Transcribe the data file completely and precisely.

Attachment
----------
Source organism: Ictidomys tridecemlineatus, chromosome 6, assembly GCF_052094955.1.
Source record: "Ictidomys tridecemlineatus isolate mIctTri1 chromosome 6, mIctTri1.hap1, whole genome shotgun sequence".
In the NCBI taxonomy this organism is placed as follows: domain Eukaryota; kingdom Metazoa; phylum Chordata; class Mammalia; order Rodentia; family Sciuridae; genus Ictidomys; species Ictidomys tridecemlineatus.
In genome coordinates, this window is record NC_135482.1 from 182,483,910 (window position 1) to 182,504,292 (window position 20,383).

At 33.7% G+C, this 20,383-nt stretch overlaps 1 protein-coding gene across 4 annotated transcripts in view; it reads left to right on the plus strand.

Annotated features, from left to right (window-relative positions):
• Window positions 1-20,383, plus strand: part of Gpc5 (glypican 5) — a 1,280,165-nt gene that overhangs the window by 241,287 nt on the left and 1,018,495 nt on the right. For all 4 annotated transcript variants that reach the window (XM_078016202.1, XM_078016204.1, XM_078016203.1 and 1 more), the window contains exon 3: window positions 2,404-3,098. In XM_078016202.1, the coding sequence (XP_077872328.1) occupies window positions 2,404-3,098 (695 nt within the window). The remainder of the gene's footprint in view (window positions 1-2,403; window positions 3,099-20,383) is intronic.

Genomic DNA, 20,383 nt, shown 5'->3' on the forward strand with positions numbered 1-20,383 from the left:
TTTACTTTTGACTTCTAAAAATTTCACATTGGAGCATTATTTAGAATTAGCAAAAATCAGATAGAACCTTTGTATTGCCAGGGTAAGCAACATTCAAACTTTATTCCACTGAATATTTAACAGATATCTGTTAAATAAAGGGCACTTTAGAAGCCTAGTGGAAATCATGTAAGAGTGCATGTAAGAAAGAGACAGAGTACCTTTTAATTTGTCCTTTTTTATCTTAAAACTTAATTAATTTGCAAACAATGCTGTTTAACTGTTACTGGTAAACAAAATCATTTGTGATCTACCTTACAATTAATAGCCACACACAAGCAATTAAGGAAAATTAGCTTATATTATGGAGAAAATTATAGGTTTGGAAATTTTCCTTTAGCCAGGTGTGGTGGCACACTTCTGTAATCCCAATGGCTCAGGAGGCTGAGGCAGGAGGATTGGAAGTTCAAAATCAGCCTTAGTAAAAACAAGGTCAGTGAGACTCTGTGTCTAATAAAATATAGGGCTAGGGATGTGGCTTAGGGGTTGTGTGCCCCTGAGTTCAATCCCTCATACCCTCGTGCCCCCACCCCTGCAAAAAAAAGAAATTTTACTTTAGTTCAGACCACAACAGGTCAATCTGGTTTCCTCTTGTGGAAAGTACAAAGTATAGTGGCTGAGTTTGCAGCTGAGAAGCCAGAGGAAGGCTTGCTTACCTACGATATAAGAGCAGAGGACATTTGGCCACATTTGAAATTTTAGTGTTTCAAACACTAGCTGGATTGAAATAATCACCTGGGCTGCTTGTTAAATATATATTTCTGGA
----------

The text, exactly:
Source organism: Ictidomys tridecemlineatus, chromosome 6, assembly GCF_052094955.1.
Source record: "Ictidomys tridecemlineatus isolate mIctTri1 chromosome 6, mIctTri1.hap1, whole genome shotgun sequence".
In the NCBI taxonomy this organism is placed as follows: domain Eukaryota; kingdom Metazoa; phylum Chordata; class Mammalia; order Rodentia; family Sciuridae; genus Ictidomys; species Ictidomys tridecemlineatus.
In genome coordinates, this window is record NC_135482.1 from 182,483,910 (window position 1) to 182,504,292 (window position 20,383).

At 33.7% G+C, this 20,383-nt stretch overlaps 1 protein-coding gene across 4 annotated transcripts in view; it reads left to right on the plus strand.

Annotated features, from left to right (window-relative positions):
• Window positions 1-20,383, plus strand: part of Gpc5 (glypican 5) — a 1,280,165-nt gene that overhangs the window by 241,287 nt on the left and 1,018,495 nt on the right. For all 4 annotated transcript variants that reach the window (XM_078016202.1, XM_078016204.1, XM_078016203.1 and 1 more), the window contains exon 3: window positions 2,404-3,098. In XM_078016202.1, the coding sequence (XP_077872328.1) occupies window positions 2,404-3,098 (695 nt within the window). The remainder of the gene's footprint in view (window positions 1-2,403; window positions 3,099-20,383) is intronic.

Genomic DNA, 20,383 nt, shown 5'->3' on the forward strand with positions numbered 1-20,383 from the left:
TTTACTTTTGACTTCTAAAAATTTCACATTGGAGCATTATTTAGAATTAGCAAAAATCAGATAGAACCTTTGTATTGCCAGGGTAAGCAACATTCAAACTTTATTCCACTGAATATTTAACAGATATCTGTTAAATAAAGGGCACTTTAGAAGCCTAGTGGAAATCATGTAAGAGTGCATGTAAGAAAGAGACAGAGTACCTTTTAATTTGTCCTTTTTTATCTTAAAACTTAATTAATTTGCAAACAATGCTGTTTAACTGTTACTGGTAAACAAAATCATTTGTGATCTACCTTACAATTAATAGCCACACACAAGCAATTAAGGAAAATTAGCTTATATTATGGAGAAAATTATAGGTTTGGAAATTTTCCTTTAGCCAGGTGTGGTGGCACACTTCTGTAATCCCAATGGCTCAGGAGGCTGAGGCAGGAGGATTGGAAGTTCAAAATCAGCCTTAGTAAAAACAAGGTCAGTGAGACTCTGTGTCTAATAAAATATAGGGCTAGGGATGTGGCTTAGGGGTTGTGTGCCCCTGAGTTCAATCCCTCATACCCTCGTGCCCCCACCCCTGCAAAAAAAAGAAATTTTACTTTAGTTCAGACCACAACAGGTCAATCTGGTTTCCTCTTGTGGAAAGTACAAAGTATAGTGGCTGAGTTTGCAGCTGAGAAGCCAGAGGAAGGCTTGCTTACCTACGATATAAGAGCAGAGGACATTTGGCCACATTTGAAATTTTAGTGTTTCAAACACTAGCTGGATTGAAATAATCACCTGGGCTGCTTGTTAAATATATATTTCTGGA